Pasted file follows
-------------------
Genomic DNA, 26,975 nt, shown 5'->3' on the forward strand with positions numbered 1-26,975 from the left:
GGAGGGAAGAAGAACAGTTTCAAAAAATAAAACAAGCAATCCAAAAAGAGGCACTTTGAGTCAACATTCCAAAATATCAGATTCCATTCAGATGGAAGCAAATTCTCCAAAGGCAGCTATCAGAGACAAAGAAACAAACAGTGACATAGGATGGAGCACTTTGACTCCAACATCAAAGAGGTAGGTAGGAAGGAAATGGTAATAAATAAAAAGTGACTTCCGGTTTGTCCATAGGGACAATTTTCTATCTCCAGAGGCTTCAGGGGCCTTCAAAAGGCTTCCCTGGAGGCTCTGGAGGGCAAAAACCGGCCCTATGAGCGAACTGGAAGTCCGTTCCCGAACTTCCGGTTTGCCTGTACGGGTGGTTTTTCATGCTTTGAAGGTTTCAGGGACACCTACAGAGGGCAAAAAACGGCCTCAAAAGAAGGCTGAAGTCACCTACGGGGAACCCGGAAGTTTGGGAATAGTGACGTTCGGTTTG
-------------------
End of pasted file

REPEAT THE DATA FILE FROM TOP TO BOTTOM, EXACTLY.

Genomic DNA, 26,975 nt, shown 5'->3' on the forward strand with positions numbered 1-26,975 from the left:
GGAGGGAAGAAGAACAGTTTCAAAAAATAAAACAAGCAATCCAAAAAGAGGCACTTTGAGTCAACATTCCAAAATATCAGATTCCATTCAGATGGAAGCAAATTCTCCAAAGGCAGCTATCAGAGACAAAGAAACAAACAGTGACATAGGATGGAGCACTTTGACTCCAACATCAAAGAGGTAGGTAGGAAGGAAATGGTAATAAATAAAAAGTGACTTCCGGTTTGTCCATAGGGACAATTTTCTATCTCCAGAGGCTTCAGGGGCCTTCAAAAGGCTTCCCTGGAGGCTCTGGAGGGCAAAAACCGGCCCTATGAGCGAACTGGAAGTCCGTTCCCGAACTTCCGGTTTGCCTGTACGGGTGGTTTTTCATGCTTTGAAGGTTTCAGGGACACCTACAGAGGGCAAAAAACGGCCTCAAAAGAAGGCTGAAGTCACCTACGGGGAACCCGGAAGTTTGGGAATAGTGACGTTCGGTTTG